Black-Scholes Easy Calculator
About Black-Scholes Easy Calculator
This simple calculator downloads the last prices of US stocks from Google and short-term treasury yields from the treasury.gov websites. This calculator’s resulting option prices and greeks are comparable (but not the same, of course) to tools from the popular online brokers, such as, OptionsXpress. Even though broker online tools are convenient, they do not disclose what models, assumptions, and inputs they use. For example, what risk-free rate is being assumed? Are dividends being taken into consideration, and if so, are they using a continuous or discrete payment assumption?
Most Black-Scholes calculators online are not clear as to what risk-free rate you should use. Some will simply default to a number, such as 5%, which would be completely inappropriate for the past few years in which we have had very low interest rates. Theoretically, you should use the treasury yield that most closely matches your option’s time-to-expiration. Example, if your option expires in 3 months, use the 3 month treasury rate.
This calculator automatically downloads the most recent 1 year treasury rate for your convenience. But, you have to adjust this accordingly. You can go to the treasury.gov website to get the rates that you should use: http://tinyurl.com/hh6l7d4
Another useful feature is that the calculator allows you to see the implied volatility that is currently reflected on market prices. Calculations for the most useful option greeks are automatically provided (Delta, Gamma, Theta, Vega, and Rho).
All the formulas that were used in this calculator were taken straight out of Wikipedia: http://tinyurl.com/q2ptgea
If a dividend is provided as an input, the calculator treats it as a single discrete proportional payment. Even if a dividend is automatically downloaded from the Google server, make sure that it happens within your time-to-expiration. If the ex-dividend date is not within your option-holding-period, remove it.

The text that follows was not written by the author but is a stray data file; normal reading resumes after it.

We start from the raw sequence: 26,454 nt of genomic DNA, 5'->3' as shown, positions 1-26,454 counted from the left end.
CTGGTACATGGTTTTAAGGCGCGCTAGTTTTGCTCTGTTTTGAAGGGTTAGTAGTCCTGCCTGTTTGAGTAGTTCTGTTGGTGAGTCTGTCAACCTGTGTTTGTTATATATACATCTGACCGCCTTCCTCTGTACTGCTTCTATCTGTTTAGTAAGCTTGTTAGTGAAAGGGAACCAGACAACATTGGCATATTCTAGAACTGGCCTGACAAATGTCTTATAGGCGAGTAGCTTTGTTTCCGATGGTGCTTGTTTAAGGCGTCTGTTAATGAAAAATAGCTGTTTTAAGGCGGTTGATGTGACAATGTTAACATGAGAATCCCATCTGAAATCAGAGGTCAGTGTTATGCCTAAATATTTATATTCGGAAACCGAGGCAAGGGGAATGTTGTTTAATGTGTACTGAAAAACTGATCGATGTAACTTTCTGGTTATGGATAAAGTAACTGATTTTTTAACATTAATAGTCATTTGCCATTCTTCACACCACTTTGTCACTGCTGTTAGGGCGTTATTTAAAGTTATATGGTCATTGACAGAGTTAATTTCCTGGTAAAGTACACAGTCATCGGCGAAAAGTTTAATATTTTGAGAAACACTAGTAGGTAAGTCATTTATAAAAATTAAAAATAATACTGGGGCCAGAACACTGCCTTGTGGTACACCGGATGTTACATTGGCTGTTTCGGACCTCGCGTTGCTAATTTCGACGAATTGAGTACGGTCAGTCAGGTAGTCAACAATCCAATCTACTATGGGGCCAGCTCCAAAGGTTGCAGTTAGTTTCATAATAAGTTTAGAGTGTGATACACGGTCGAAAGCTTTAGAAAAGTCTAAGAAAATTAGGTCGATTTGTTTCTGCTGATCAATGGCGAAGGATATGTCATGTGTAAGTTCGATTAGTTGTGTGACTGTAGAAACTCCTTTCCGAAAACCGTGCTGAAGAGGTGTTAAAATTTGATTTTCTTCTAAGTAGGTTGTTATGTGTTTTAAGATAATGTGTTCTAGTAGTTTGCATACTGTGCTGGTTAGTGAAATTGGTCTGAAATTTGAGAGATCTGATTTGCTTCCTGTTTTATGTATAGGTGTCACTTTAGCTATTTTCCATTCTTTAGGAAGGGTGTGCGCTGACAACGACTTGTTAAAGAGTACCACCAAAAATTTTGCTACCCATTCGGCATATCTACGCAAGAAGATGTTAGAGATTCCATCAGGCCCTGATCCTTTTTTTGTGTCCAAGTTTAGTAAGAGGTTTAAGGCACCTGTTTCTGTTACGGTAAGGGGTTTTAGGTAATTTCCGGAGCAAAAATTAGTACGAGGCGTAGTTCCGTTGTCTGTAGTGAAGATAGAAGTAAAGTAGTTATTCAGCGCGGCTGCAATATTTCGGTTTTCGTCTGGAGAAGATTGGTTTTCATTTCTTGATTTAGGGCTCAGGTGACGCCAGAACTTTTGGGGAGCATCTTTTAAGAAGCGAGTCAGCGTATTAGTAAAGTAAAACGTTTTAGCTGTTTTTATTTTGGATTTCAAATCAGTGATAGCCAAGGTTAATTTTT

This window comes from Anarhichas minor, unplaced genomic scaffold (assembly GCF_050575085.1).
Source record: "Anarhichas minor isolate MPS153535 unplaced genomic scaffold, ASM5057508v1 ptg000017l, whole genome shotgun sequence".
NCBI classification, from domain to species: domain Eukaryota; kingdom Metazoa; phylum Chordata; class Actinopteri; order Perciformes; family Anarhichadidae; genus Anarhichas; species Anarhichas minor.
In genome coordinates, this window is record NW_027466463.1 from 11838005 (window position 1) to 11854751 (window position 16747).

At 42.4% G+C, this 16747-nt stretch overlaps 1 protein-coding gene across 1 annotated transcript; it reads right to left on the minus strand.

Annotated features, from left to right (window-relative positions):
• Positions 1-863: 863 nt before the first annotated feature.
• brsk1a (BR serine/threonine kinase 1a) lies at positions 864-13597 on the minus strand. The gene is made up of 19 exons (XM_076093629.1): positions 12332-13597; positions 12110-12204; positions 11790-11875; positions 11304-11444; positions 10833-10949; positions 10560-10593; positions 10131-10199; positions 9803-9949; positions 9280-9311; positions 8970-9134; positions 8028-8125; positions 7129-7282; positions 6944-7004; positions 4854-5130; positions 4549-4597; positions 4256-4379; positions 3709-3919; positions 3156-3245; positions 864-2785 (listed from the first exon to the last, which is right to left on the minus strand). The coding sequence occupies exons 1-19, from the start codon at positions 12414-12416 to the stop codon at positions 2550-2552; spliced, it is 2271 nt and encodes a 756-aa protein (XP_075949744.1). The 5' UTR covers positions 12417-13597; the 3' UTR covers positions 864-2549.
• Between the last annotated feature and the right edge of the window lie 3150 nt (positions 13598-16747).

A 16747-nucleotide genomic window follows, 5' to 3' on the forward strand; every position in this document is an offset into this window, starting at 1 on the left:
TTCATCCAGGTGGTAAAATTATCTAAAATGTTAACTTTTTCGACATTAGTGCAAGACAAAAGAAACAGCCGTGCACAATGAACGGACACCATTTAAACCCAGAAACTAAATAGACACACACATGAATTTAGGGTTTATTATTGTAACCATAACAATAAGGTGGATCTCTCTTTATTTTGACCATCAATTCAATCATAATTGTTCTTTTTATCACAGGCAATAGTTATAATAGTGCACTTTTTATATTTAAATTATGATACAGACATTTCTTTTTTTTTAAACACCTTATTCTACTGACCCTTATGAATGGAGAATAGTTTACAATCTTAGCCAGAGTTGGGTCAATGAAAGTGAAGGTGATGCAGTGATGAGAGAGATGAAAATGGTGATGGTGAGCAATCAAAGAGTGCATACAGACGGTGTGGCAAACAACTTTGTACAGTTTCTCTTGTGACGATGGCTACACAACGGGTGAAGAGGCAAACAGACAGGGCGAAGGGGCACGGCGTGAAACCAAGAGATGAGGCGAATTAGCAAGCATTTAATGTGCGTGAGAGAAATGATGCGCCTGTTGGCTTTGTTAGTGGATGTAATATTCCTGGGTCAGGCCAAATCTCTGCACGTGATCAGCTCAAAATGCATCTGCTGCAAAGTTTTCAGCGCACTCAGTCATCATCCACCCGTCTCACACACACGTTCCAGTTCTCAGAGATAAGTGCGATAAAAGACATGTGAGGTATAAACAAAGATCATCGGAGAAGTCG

Date inputs are in days in order to make it more user friendly. If you don’t know how many days there are until expiration, there is an alternative calendar picker is that automatically calculates the number of days.
This calculator is completely FREE. There are no annoying banners, registration, or license agreements. The only permissions required by this app are “Internet” (because the calculator downloads prices from Finance.Google.com and Treasury.gov). This calculator does not collect or store any personal data.
Please be careful and do not rely on any single tool to make option purchasing/selling decisions. Options are extremely risky and I am not responsible if you lose your money. Keep in mind that the Black-Scholes model makes many extremely unrealistic and dangerous assumptions. Some of these assumptions are that you will be holding the option until expiration (European-style); that the stock prices fit perfectly into a normal distribution; there are no transactions costs; and that the markets are efficient. Ridiculous!!!
Calculates an implied volatility by supplying an option price
Calculates option price by supplying an implied volatility
Creates a chart of profit/loss at expiration
Friendly interface and help for every input